September 2019
Volume 19, Issue 10
Open Access
Vision Sciences Society Annual Meeting Abstract  |   September 2019
Haptic-visual crossmodal shape matching
Author Affiliations & Notes
  • Farley Norman
    Department of Psychological Sciences, Ogden College of Science and Engineering, Western Kentucky University
  • Sydney P Wheeler
    Carol Martin Gatton Academy of Mathematics and Science
  • Lauren E Pedersen
    Department of Psychological Sciences, Ogden College of Science and Engineering, Western Kentucky University
Journal of Vision September 2019, Vol.19, 198b. doi:https://doi.org/10.1167/19.10.198b
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    • Get Citation

      Farley Norman, Sydney P Wheeler, Lauren E Pedersen; Haptic-visual crossmodal shape matching. Journal of Vision 2019;19(10):198b. doi: https://doi.org/10.1167/19.10.198b.

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      © ARVO (1962-2015); The Authors (2016-present)

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Abstract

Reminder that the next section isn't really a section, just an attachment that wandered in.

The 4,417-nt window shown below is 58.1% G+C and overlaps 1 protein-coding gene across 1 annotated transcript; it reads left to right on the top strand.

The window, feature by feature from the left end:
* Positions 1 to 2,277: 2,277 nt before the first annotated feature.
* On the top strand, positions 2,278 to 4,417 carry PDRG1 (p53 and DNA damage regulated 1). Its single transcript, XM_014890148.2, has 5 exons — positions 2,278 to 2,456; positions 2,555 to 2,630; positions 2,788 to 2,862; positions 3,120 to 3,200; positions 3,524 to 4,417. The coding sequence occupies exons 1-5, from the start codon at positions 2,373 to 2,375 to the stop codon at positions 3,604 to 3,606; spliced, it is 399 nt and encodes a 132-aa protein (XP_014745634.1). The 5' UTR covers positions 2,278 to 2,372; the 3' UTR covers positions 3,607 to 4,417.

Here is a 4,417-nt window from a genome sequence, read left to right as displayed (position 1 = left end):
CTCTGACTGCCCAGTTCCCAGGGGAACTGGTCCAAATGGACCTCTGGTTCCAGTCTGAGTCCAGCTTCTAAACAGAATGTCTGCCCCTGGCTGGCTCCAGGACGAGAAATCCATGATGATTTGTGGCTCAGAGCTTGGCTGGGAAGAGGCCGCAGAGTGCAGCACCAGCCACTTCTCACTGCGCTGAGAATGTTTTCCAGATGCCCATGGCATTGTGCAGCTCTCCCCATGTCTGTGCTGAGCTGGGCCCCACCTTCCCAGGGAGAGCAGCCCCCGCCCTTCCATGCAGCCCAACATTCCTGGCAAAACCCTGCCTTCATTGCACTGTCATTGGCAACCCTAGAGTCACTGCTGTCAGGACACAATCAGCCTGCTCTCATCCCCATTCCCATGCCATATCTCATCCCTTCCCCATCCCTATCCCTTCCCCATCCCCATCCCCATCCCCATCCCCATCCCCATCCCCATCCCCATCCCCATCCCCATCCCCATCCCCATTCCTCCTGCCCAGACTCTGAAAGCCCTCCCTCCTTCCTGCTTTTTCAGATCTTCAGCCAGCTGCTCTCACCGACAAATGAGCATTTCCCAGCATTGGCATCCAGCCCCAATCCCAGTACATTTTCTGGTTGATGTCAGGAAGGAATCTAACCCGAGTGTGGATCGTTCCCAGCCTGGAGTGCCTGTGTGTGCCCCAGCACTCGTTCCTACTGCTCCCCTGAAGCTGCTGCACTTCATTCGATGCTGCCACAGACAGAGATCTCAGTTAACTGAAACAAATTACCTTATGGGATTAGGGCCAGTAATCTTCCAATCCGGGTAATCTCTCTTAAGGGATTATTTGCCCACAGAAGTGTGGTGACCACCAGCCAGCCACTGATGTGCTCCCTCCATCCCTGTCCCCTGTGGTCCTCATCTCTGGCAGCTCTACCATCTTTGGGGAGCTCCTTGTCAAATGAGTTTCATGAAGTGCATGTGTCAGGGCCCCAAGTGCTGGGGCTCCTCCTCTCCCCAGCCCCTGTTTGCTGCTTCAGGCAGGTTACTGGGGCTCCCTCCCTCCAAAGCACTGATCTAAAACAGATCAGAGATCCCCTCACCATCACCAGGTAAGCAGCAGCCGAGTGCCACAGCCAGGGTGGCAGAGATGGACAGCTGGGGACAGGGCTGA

A set of two experiments evaluated the crossmodal perception of solid shape. Sixty-six total participants (mean age = 21.2 years) haptically explored a single randomly-selected object on each trial and then indicated which of 12 visible objects possessed the same shape. Three different types of objects were used, two of which possessed natural shapes (bell peppers & sweet potatoes: Capsicum annuum and Ipomoea batatas, respectively), while the third object type was a set of sinusoidally-modulated spheres (SIMS, see Norman, Todd, & Phillips, 1995). Each object was haptically explored with both hands for 7 seconds. Even though the particular object shapes within each object type were mathematically distinct and unique, the participants’ crossmodal matching accuracies varied substantially (F(2, 63) = 128.6, p < .000001, partial eta squared = .80) across the object types (78.7, 60.9, & 18.6 percent correct for sweet potatoes, bell peppers, and sinusoidally-modulated spheres, respectively). The naturally-shaped objects (bell peppers & sweet potatoes) were much more identifiable to vision and haptics, because their distributions of distinctly shaped surface regions (areas of differing Gaussian curvature; e.g., convex or concave hemispherical regions, saddle-shaped regions, cylindrical regions) were heterogeneous. In contrast, the randomly-shaped SIMS were substantially less identifiable, because their distributions of distinctly shaped surface regions were much more homogeneous. The results of the current study document what variations in surface shape produce objects that are highly recognizable to human vision and haptics.

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